Tuesday, June 24, 2014 - 12:05 , Location: Skiles 006. , Amey Kaloti , Georgia Tech. , Organizer:
We start studying open book foliations in this series of seminars. We will go through the theory and see how it is used in applications to contact topology.
Friday, May 2, 2014 - 14:00 , Location: Skiles 006 , John Dever , Georgia Tech , Organizer: John Dever
This is a final project for Dr. Etnyre's Differential Geometry class.
After briefly considering embeddings of the category of smooth manifolds into so called smooth toposes and arguing that we may ignore the details of the embedding and work from axioms if we agree to use intuitionistic logic, we consider axiomatic synthetic differential geometry. Key players are a space R playing the role of the "real line" and a space D consisting of null-square infinitesimals such that every function from D to R is "microlinear". We then define microlinear spaces and translate many definitions from differential geometry to this setting. As an illustration of the ideas, we prove Stokes' theorem. Time permitting, we show how synthetic differential geometry may be considered as an extension of differential geometry in that theorems proven in the synthetic setting may be "pulled back" to theorems about smooth manifolds.
Wednesday, April 30, 2014 - 14:05 , Location: Skiles 006. , Amey Kaloti , Georgia Tech. , email@example.com , Organizer:
Given a Riemannian manifold $(M,g)$, does there exist a metric $g'$ on $M$ conformal to $g$ such that $g'$ has constant scalar curvature? This question is known as the Yamabe problem. Aim of this talk is to give an overview of the problem and discuss and develop methods that go into solving a few of intermediate results in the solution to the problem in full generality.
Wednesday, April 23, 2014 - 14:00 , Location: Skiles 006 , Ece Gülşah Çolak , Bülent Ecevit University and Georgia Tech , firstname.lastname@example.org , Organizer:
We will discuss Etnyre and Honda's proof of the classification of Legendrian positive torus knots in the tight contact 3-sphere up to Legendrian isotopy by using the tools from convex surface theory.
Wednesday, April 16, 2014 - 14:00 , Location: Skiles 006 , None , None , Organizer: John Etnyre
Wednesday, March 12, 2014 - 13:59 , Location: Skiles 006 , Dheeraj Kulkarni , Georgia Tech. , email@example.com , Organizer:
In this talk, we will discuss a result due to Gabai which states that a minimal genus Seifert surface for a knot in 3-sphere can be realized as a leaf of a taut foliation of the knot complement. We will give a fairly detailed outline of the proof. In the process, we will learn how to construct taut foliations on knot complements.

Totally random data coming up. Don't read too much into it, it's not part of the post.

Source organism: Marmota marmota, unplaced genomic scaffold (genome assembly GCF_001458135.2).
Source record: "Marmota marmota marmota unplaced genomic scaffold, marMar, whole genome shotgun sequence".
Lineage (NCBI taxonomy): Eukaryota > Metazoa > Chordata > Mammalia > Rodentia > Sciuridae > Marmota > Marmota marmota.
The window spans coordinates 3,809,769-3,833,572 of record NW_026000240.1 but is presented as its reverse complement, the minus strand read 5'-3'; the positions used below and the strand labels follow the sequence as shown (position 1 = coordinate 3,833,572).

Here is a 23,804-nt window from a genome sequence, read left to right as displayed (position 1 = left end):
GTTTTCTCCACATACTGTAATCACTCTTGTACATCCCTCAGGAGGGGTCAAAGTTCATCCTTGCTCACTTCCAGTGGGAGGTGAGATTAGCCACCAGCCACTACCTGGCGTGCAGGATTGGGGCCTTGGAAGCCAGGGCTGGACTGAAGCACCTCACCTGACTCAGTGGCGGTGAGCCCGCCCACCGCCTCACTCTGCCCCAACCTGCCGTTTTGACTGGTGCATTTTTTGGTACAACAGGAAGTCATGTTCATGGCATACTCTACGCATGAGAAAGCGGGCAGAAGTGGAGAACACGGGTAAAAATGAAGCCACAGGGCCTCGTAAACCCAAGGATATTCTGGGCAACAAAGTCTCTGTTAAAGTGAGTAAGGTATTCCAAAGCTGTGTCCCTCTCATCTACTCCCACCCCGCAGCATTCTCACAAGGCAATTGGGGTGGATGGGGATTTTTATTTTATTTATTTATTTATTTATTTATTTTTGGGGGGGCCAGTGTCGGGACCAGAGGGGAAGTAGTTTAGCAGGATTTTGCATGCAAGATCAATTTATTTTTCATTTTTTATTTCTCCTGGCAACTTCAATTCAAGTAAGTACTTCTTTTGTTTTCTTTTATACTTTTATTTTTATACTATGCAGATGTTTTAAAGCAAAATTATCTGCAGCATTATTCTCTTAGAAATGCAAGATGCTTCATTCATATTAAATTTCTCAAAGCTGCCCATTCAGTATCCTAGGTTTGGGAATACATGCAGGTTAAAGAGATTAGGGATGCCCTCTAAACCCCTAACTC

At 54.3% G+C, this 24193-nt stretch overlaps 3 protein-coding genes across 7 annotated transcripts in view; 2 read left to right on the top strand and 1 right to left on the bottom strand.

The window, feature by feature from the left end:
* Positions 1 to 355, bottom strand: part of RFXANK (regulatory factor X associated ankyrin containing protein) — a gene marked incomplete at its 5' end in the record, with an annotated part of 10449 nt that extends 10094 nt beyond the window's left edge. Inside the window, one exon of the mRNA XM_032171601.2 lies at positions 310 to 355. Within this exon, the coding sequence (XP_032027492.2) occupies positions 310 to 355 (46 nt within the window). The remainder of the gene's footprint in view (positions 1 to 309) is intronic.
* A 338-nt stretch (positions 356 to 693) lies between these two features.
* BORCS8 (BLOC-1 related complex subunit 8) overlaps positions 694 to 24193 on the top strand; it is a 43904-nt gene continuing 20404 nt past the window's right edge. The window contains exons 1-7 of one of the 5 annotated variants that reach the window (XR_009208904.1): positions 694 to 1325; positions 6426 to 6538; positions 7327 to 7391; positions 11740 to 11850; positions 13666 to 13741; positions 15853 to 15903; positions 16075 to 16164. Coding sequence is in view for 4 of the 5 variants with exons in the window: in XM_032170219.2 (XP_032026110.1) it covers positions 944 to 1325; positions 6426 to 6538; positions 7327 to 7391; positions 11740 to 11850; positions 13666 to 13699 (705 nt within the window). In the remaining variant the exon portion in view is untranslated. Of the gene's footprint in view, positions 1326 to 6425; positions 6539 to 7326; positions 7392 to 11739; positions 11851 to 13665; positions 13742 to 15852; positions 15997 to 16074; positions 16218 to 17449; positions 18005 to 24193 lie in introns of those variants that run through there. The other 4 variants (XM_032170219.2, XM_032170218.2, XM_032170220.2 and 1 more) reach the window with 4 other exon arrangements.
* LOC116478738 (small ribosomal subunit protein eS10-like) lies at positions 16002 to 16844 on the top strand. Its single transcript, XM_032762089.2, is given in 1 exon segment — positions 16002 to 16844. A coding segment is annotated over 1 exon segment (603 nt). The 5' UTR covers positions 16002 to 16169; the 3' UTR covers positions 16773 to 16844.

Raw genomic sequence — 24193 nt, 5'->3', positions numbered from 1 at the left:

Wednesday, February 12, 2014 - 14:05 , Location: Skiles 006. , Amey Kaloti , Georgia Tech. , Organizer:
We will give an overview of ideas that go into solution of Yamabe problem: Given a compact Riemannian manifold (M,g) of dimension n > 2, find a metric conformal to g with constant scalar curvature.
Wednesday, February 5, 2014 - 14:00 , Location: Skiles 006 , Jamie Conway , GeorgiaTech , Organizer: James Conway
Knot Contact Homology is a powerful invariant assigning to each smooth knot in three-space a differential graded algebra. The homology of this algebra is in general difficult to calculate. We will discuss the cord algebra of a knot, which allows us to calculate the grading 0 knot contact homology. We will also see a method of extracting information from augmentations of the algebra.
Wednesday, December 4, 2013 - 14:00 , Location: Skiles 006 , Robert Krone , Georgia Tech , Organizer: Robert Krone
The mapping class group of a surface is a quotient of the group of orientation preserving diffeomorphisms. However the mapping class group generally can't be lifted to the group of diffeomorphisms, and even many subgroups can't be lifted. Given a surface S of genus at least 2 and a marked point z, the fundamental group of S naturally injects to a subgroup of MCG(S,z). I will present a result of Bestvina-Church-Souto that this subgroup can't be lifted to the diffeomorphisms fixing z.
Wednesday, November 20, 2013 - 14:00 , Location: Skiles 006 , Alan Diaz , School of Math, Georgia Tech , firstname.lastname@example.org , Organizer:
We'll prove the simplest case of Hirzebruch's signature theorem, which relates the first Pontryagin number of a smooth 4-manifold to the signature of its intersection form. If time permits, we'll discuss the more general case of 4k-manifolds. The result is relevant to Prof. Margalit's ongoing course on characteristic classes of surface bundles.